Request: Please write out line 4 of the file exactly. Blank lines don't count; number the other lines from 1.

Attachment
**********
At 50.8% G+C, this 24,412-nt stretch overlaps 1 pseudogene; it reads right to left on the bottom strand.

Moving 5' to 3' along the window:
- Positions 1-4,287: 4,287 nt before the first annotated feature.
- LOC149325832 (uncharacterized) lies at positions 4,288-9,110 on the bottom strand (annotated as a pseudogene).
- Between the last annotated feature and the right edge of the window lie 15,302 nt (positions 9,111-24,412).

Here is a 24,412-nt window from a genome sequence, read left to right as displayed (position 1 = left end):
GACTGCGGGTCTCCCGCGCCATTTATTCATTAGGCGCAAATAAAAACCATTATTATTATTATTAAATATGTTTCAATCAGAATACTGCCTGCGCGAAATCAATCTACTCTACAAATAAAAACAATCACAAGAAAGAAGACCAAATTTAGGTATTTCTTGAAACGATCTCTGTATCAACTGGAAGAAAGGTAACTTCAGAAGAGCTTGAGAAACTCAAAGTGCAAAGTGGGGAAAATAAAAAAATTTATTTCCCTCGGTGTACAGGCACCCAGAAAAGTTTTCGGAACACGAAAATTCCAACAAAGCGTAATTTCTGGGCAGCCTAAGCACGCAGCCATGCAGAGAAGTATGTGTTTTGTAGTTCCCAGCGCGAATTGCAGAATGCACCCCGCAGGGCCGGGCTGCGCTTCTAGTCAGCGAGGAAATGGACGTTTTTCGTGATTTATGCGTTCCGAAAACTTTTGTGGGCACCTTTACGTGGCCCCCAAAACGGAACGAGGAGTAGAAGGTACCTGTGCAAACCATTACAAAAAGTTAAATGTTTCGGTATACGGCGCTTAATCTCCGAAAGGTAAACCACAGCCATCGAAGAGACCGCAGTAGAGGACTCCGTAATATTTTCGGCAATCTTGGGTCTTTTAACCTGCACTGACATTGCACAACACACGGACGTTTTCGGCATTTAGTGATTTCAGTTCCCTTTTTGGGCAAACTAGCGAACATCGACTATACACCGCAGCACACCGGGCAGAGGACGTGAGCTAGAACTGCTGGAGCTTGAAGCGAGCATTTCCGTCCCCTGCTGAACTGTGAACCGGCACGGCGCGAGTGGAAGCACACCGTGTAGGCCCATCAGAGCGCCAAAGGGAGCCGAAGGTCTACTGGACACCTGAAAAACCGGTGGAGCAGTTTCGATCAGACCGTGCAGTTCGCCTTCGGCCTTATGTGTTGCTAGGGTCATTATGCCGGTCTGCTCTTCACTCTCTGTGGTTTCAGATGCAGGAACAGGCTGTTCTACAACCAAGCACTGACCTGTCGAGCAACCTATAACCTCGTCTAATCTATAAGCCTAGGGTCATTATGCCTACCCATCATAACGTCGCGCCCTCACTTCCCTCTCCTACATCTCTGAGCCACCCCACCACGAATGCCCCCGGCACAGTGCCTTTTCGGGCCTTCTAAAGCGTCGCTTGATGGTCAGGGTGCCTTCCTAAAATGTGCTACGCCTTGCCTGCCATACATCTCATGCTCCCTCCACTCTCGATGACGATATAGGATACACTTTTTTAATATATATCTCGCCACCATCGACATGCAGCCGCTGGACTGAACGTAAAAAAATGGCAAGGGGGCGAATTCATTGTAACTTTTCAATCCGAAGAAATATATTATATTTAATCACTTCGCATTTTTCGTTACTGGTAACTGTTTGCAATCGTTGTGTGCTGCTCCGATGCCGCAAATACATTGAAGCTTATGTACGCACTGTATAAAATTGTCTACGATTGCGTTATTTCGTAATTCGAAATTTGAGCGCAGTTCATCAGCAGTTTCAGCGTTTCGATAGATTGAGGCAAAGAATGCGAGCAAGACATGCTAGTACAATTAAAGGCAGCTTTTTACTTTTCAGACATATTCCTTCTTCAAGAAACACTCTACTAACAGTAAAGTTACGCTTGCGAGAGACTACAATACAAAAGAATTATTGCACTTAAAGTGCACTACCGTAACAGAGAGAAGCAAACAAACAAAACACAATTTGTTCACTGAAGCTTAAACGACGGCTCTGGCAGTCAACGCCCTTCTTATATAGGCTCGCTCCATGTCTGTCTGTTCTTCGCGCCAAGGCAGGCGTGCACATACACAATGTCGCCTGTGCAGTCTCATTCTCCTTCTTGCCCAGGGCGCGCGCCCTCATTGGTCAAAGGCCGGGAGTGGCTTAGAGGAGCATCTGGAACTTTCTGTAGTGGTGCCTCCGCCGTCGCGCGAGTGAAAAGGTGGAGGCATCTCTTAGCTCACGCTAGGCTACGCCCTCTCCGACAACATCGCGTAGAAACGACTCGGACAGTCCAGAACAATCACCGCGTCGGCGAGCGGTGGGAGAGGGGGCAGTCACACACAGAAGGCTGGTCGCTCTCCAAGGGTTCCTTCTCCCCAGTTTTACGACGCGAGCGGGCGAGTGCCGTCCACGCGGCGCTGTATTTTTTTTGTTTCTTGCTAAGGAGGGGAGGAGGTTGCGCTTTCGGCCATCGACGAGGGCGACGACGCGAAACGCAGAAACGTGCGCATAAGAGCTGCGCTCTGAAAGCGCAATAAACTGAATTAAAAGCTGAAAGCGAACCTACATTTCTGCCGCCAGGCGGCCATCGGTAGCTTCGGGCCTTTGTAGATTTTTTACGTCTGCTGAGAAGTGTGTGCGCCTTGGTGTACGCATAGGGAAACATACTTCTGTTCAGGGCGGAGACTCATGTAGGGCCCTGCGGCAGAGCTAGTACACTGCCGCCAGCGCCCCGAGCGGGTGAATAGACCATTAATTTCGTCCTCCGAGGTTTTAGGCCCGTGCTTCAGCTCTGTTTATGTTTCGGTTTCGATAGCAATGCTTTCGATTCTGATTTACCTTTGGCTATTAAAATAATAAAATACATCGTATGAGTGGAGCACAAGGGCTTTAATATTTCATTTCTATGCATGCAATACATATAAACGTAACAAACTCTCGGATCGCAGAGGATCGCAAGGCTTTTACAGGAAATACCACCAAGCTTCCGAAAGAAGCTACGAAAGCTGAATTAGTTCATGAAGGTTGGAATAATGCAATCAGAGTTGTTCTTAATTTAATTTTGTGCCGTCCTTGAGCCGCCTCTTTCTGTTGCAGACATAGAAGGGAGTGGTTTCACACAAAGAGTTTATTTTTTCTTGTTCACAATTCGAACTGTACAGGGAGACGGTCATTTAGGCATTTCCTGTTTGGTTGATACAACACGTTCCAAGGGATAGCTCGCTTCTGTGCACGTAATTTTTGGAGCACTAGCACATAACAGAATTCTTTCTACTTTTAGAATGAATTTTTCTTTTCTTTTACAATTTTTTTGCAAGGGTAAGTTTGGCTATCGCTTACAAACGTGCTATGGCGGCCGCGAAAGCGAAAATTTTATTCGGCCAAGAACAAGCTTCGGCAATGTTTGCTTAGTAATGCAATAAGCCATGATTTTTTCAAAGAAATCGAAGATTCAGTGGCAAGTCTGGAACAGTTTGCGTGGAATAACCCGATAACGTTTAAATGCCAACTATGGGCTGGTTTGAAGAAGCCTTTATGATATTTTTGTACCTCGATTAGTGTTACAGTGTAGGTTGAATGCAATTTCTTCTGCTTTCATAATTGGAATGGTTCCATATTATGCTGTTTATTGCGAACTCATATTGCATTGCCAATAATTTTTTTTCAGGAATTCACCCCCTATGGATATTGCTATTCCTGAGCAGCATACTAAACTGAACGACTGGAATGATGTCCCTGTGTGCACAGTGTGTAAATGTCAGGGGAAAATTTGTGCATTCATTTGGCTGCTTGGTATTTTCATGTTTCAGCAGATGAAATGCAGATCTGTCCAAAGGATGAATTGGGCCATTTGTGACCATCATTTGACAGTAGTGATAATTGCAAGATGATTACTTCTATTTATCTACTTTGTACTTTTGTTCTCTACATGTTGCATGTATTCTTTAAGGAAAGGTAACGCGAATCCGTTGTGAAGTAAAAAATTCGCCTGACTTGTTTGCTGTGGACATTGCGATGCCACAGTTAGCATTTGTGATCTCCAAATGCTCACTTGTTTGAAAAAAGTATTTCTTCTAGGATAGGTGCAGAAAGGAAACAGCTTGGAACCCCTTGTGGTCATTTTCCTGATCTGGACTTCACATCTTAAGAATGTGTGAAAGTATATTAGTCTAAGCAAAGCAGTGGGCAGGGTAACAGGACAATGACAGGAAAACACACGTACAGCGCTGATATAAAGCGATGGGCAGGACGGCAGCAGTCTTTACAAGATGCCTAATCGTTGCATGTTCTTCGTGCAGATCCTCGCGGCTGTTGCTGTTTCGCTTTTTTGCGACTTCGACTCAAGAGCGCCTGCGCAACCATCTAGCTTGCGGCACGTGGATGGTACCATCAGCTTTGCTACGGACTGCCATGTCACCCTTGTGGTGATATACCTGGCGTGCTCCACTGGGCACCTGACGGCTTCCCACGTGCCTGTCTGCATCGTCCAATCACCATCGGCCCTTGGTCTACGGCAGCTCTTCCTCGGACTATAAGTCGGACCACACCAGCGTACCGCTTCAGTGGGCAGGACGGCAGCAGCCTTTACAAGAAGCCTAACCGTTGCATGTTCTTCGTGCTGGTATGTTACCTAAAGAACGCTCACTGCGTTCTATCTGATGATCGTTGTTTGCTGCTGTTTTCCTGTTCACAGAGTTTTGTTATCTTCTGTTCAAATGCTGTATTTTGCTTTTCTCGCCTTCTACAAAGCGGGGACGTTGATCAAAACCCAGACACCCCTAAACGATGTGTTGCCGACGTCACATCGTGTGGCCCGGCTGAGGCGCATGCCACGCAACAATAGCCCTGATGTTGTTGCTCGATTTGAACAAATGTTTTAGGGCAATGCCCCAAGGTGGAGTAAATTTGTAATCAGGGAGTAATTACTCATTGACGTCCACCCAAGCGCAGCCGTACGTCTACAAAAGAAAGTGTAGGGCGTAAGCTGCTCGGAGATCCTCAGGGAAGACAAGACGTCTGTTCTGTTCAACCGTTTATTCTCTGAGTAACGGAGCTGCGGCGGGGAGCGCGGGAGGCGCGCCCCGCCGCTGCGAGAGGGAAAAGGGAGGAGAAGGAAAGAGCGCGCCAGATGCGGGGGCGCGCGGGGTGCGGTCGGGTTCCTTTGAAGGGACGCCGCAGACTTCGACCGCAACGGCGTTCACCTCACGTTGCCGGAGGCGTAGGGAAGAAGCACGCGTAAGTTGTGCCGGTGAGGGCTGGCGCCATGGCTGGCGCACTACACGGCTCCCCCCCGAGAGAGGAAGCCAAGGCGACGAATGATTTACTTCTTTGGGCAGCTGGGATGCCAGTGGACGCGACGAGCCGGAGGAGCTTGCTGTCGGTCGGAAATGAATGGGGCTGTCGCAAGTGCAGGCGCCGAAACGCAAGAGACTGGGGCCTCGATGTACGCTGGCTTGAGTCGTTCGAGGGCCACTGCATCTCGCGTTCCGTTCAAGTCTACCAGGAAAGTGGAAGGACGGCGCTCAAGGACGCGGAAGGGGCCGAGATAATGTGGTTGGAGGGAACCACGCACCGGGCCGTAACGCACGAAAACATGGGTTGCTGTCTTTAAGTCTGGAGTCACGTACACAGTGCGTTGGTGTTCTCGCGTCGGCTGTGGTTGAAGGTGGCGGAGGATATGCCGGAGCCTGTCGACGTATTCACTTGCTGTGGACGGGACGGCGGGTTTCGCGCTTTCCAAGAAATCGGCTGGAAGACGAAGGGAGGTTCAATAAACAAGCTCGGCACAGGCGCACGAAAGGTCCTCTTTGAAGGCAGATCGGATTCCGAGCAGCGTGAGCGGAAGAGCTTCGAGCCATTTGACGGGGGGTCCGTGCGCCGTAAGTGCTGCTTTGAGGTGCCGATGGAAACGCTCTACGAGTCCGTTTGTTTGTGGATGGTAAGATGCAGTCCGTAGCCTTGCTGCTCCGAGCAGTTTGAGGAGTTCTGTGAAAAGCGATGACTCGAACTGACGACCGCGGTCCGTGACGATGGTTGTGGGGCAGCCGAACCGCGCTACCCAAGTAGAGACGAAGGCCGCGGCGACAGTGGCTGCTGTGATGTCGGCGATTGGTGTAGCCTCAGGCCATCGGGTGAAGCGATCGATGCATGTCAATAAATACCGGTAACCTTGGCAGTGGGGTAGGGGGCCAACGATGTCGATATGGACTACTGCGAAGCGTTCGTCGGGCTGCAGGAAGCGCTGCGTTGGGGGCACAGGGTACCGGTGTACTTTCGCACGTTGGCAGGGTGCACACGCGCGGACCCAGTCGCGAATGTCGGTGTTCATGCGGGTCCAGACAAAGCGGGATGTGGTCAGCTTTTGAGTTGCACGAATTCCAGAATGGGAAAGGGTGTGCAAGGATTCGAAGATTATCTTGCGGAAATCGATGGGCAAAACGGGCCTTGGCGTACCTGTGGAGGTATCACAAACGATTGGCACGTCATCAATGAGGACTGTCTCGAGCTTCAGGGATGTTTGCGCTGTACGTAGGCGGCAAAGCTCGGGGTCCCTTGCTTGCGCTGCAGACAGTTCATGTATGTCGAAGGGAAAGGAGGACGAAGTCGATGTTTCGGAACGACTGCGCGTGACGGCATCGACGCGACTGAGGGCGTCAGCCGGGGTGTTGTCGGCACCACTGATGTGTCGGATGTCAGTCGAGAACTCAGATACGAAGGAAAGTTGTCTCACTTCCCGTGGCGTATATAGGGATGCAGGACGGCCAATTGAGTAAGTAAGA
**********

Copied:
- LOC149325832 (uncharacterized) lies at positions 4,288-9,110 on the bottom strand (annotated as a pseudogene).